Executive Producer: Hal Geer; Bugs Bunny sequences Produced and Directed by Friz Freleng; Road Runner sequence Produced and Directed by Chuck Jones; Written by Friz Freleng, Chuck Jones, John Dunn, and Tony Benedict; Sequence Directors: Tony Benedict, Bill Perez, David Detiege, and Art Vitello; Voices by Mel Blanc and June Foray; Music by Doug Goodwin. Released in 1979

Happy Holidays! Here’s a Christmas special that stars all your favorites! (Except Daffy.) It starts with Bugs having some problems with his carolers. Besides Ehlmuh’s obvious speech pwobwems, we h-have P-P-P-Porky s-st-st-s-st-having problems spitting out the words, Fog-ah say, Foghorn getting off the beat. Music that is! Et Pepe chante “Alouette” à la place. The only one who wouldn’t have a problem is Sam, but for whatever reason, he declines to sing. (Why though? We clearly saw him singing a few seconds ago.) Well, whatever. We’ve got three new shorts made specifically for this program to enjoy.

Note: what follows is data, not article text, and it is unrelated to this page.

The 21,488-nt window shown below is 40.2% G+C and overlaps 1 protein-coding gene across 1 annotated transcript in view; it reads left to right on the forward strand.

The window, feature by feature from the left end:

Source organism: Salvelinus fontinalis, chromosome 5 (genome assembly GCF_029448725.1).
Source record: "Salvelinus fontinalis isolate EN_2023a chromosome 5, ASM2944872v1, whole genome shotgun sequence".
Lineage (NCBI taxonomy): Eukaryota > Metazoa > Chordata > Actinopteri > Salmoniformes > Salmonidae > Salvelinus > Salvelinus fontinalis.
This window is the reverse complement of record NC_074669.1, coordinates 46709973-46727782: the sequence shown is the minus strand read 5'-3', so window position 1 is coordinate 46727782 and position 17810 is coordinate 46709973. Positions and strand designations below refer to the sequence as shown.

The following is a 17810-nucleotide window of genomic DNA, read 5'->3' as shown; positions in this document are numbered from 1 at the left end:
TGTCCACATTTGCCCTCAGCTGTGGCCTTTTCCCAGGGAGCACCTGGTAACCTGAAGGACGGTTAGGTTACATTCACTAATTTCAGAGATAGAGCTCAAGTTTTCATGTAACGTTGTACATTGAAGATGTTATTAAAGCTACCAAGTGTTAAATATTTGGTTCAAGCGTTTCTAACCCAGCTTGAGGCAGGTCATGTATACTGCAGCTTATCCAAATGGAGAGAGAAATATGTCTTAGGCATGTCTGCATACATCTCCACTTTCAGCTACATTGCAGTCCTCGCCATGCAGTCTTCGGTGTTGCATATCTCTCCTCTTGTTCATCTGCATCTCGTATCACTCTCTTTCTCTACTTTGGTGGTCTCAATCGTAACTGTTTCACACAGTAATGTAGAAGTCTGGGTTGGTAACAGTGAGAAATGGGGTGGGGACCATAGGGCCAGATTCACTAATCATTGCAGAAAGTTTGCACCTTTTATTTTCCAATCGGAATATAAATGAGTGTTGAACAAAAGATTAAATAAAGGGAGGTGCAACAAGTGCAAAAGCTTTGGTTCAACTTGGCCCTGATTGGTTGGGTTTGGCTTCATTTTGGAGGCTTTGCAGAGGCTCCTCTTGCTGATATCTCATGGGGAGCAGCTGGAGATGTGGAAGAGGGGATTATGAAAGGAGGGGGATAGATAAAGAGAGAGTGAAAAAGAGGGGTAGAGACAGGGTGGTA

“Bugs Bunny’s Christmas Carol” Not as good as “Bah, Humduck!” in my opinion, but enjoyable nonetheless. Scrooge is played by Sam with Porky as Bob Cratchit. Bugs is playing Fred. Kind of. He comes in to the establishment and annoys Sam with mistletoe. He also gives Porky some much needed coal to warm himself with. But Sam’s cat, Sylvester sees the pig warming himself, (Although it looks like Porky is smacking his butt at the cat.) and alerts his master. Sam angrily takes it back. Bugs next comes in with Elmer, Foghorn, and Pepe to sing but Sam has reached his breaking point. He throws them all out and fires Porky. (Don’t make me leave Red Hot Ryder’s head in your bed, Sam.) Grateful for Bug’s efforts regardless, Porky invites him to dinner. Porky naturally has a family of his own. (A stud like him? It was easy!) His wife is Petunia of course. (You know, according to Walt, Mickey and Minnie are married. I’m going to say that Porky and Petunia are too. It’s canon now.) They have three children. (‘Atta boy, Porky!) One I’m going to guess is played by his nephew, Cicero, from the comics, the girl is most likely Priscilla, from “Bah, Humduck”, and the last is Tiny Tim. Played by Tweety. Apparently, he’s so small because he is fed birdseed. (Porky!) But Sam’s evil deeds are not over, as he forecloses the mortgage on Porky’s house. Since I’m not born yet to let Porky’s family move in with me, it’s up to Bugs to save the day. He tries the kind way first with more carols, but Sam chases them away. Well, that was the diplomatic approach, guess there’s no other choice but the hard way. Now that he’s awake, Sam tries to relax with a hot bath. Not wanting him to burn himself, Bugs thoughtfully fills the bath up with snow. Later, Bugs dresses as a ghost to scare Sam. (Seeing as how he probably never had a partner, he doesn’t pretend to be anyone Sam knew.) While searching for the source of the noise, Sam trips over Sylvester and they both end up outside. Returning back to his warm bed, Sam agrees to let Sylvester stay with him. That’s sweet. But Sylvester and his color-changing nose, beat it when Bugs appears before them. He tells Sam that he is taking him to see the man in the red suit. (Although it’s not Santa, that guess was only one letter off) Fearing for his soul, (although I do wonder what would have happened if Sam called Bug’s bluff,) he dresses as Santa and gives money to everyone he sees. He even makes Porky his partner! A Christmas feast is enjoyed by all! (Sam still doesn’t like kisses though)